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TTC Will Increase Cash Fares by 25 Cents Starting January

Despite boasting no significant improvements since the most recent price hike, the TTC will implement a 25-cent cash fare increase starting in January.

That pushes the price of one ride to a frustratingly uneven $3.25 if you’re paying cash.

Tickets and tokens will jump up by 10 cents while the price of a Metropass, which requires a comparatively high 50 rides/month to justify its utility, will be frozen for at least the first three months of the year.

Given Major John Tory’s consistent misinterpretation of the word ‘frozen’, you can expect its $141.50 price to increase shortly as well.

“I believe that fares should be adjusted every year,” he told CBC News Monday with composed disregard for last year’s promise to freeze TTC fares. This isn’t even the first time he’s failed to deliver on that either.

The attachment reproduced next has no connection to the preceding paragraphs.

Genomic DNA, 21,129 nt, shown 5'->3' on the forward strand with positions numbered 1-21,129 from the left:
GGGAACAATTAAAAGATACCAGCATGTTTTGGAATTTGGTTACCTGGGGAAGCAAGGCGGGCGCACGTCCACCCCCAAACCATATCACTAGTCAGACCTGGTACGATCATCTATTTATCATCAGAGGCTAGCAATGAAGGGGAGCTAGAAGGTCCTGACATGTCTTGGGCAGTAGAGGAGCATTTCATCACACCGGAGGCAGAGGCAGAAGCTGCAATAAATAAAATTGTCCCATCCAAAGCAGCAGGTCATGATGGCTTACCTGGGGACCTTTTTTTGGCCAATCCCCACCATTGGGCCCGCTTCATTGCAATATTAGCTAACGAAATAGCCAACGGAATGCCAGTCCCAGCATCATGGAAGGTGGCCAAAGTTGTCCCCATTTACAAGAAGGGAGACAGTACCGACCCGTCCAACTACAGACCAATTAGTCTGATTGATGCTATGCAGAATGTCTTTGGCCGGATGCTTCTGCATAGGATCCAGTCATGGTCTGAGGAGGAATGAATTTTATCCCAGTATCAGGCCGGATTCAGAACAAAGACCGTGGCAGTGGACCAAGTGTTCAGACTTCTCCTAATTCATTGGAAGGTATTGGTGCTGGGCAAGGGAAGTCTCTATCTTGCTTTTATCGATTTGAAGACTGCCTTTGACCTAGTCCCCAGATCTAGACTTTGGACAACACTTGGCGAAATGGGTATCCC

The commission’s board feels the increase is necessary to address a $53-million budget shortfall, which can probably be made up in several more reasonable ways – like demanding a higher subsidy from the city, not paying ticket collectors $100,000 a year, or committing some of that potential Bombardier settlement money – than pricing people out of taking public transit.

This, incidentally, is the primary reason for the budget deficit. The TTC predicted it would transport 540 million riders in 2015, a number that has since been reduced by around 15 million. Around $30 million in revenue is lost from this decrease based on the estimate that every million riders generates $2 million for the TTC.

“Every year we go back to our customers and add a nickel or add a dime,” he said. “That is the death of a thousand cuts; eventually people will say [they’re] just going to go out and buy a car,” says Councillor Glenn De Baeremaeker.

Uber, meanwhile, will be thrilled.


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